a search in github shows its been used by projects, but can attest if that usage is sane or not :stuck_out_tongue: (saw someone overloading subprocess.list2cmlist to their own private function… i take no responsibility for that)

i think i agree with you, if the method is there, and people are using it, its better to have documented. but its also fine not having it documented, and have the reason of it be part of the docstring :slight_smile:

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It should be documented that list2cmdline() is not ensured to work with shell=True. The CMD shell has its own command-line parsing rules. For example, its escape character is “^”, except the “%” character in a command line can only be escaped using %^, not ^%, and not even the %% trick that works in batch files. The reliability of this trick depends on no environment variable names starting with “^”. Also, it doesn’t even work right in a quoted string since “^” is a literal character in that case.

>>> _ = subprocess.call('echo %%windir%%', shell=True)
>>> _ = subprocess.call('echo ^%windir%', shell=True)
>>> _ = subprocess.call('echo %^windir%', shell=True)
>>> _ = subprocess.call('echo "%^windir%"', shell=True)

That entails mapping list2cmdline() to each item separately. That’s potentially a problem. As documented, the first item in the argument list should never contain literal double quote characters, in which case list2cmdline() should raise ValueError. A quote() function could be implemented to support os.spawn*().


It’s not clear to me why there are separate pieces of functionality here in the first place. Both are intended to solve the same underlying problem - taking a list of arguments for a command, and turning them into a string that would be a valid command line for a shell - right?

Why not have platform-agnostic tools to do this - functionality that can build a valid command line for any specified OS, and which defaults to formatting it for the current OS? You know, like how pathlib works?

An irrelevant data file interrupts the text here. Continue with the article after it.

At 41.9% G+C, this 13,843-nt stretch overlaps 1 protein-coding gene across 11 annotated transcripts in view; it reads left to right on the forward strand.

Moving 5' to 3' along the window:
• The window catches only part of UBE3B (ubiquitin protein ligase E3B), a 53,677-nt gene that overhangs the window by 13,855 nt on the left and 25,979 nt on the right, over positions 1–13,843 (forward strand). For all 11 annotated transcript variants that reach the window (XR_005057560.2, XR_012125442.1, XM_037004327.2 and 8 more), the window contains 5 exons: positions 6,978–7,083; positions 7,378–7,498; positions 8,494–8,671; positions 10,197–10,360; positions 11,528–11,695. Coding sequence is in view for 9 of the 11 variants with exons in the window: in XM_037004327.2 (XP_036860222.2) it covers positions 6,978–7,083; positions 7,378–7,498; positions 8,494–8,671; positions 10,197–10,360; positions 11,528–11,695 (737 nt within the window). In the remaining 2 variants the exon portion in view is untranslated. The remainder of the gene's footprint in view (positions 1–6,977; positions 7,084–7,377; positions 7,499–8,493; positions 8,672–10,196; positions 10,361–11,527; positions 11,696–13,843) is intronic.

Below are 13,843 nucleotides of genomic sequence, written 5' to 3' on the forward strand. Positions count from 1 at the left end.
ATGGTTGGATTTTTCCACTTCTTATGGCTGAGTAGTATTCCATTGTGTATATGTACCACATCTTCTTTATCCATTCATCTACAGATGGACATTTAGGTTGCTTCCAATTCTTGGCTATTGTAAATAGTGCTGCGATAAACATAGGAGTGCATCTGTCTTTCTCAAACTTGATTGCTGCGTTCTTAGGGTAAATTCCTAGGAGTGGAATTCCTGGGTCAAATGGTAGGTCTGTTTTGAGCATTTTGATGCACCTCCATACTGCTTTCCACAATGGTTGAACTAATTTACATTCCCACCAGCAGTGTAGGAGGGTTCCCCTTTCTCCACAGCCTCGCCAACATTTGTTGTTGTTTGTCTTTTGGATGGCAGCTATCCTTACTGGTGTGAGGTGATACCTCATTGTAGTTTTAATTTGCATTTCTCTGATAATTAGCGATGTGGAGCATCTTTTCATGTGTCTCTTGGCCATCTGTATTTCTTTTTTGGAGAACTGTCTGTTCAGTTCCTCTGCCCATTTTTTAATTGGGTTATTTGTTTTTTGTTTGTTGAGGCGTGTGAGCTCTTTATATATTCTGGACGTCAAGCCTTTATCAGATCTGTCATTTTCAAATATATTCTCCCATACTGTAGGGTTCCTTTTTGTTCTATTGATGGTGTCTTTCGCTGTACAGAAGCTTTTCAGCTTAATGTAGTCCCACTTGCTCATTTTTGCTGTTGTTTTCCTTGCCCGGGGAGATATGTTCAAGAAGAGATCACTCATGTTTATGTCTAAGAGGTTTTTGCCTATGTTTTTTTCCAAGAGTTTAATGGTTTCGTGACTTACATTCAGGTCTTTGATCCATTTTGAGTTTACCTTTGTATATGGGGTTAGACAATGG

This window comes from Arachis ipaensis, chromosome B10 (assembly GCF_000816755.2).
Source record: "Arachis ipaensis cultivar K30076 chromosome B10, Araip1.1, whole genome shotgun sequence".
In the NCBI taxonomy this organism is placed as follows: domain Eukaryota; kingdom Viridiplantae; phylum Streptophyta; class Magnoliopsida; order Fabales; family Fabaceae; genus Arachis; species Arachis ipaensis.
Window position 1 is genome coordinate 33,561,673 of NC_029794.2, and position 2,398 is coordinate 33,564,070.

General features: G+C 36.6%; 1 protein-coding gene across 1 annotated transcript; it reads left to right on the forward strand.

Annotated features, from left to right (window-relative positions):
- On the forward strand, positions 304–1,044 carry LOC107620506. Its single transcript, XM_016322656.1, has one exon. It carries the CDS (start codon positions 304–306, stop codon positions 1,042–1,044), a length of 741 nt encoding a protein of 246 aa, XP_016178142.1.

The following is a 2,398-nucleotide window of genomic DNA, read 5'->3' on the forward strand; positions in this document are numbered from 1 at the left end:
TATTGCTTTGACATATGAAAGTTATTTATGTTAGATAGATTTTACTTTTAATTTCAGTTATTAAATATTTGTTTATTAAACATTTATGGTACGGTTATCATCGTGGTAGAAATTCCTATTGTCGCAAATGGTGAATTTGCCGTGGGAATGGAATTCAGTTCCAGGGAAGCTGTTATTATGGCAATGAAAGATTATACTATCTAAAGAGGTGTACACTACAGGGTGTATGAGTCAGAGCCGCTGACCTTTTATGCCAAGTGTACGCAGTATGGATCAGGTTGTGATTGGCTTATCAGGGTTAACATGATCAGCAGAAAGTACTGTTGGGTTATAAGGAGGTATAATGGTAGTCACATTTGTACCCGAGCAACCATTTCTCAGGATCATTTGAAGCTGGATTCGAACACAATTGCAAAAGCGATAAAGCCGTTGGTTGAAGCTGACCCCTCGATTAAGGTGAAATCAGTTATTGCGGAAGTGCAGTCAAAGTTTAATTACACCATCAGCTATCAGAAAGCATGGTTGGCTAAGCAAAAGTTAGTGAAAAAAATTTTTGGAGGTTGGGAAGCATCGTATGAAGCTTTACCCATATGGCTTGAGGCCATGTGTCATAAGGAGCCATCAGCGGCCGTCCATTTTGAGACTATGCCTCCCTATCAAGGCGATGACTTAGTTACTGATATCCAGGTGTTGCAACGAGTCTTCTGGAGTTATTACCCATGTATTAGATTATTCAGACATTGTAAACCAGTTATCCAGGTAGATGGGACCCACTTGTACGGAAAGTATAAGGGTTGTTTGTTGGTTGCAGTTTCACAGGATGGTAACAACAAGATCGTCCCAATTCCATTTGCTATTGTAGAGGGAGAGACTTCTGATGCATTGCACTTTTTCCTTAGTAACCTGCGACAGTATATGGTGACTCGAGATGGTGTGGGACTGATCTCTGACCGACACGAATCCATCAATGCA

And why duplicate the functionality in subprocess, if shlex.join will do the job? If it doesn’t, what use is it?

How a command line is interpreted doesn’t depend just on the OS. You can have multiple diffetent shells installed, and the argument manipulation function can’t know which one you’ll use, or wheter you use one at all. Unless you tell it, and at that point you could have a different set of functions for each “supported” style. And that’s pretty much the status quo, with varying levels of “support”.


The shlex module is designed to support the syntax of Unix shells, not Windows.

On Windows, each process is responsible for parsing its command line into arguments. Most programs use the common C runtime argv parsing or WinAPI CommandLineToArgvW(). That’s what subprocess.list2cmdline() supports. In contrast to shlex.join(), subprocess.list2cmdline() currently ignores how the shell would handle the command line.

A quote() function that supports the CMD shell’s parsing rules would still have to support the C runtime’s argv parsing rules. It’s not trivial due to the need to prevent expanding environment variables when arguments contain the % character. It requires one to make assumptions about environment variable names (e.g. no name starts with ^, or no name contains double quote characters) and toggle quoting around % characters.

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I think a windows-cmd-prompt version of shlex join/split would be fair to add as a sibling to shlex. I saw someone tried this already: GitHub - jdjebi/winshlex … no idea how well it works.

I personally use list2cmdline in one direction and shlex in the other on Windows… as long as i don’t do something too weird, it tends to work.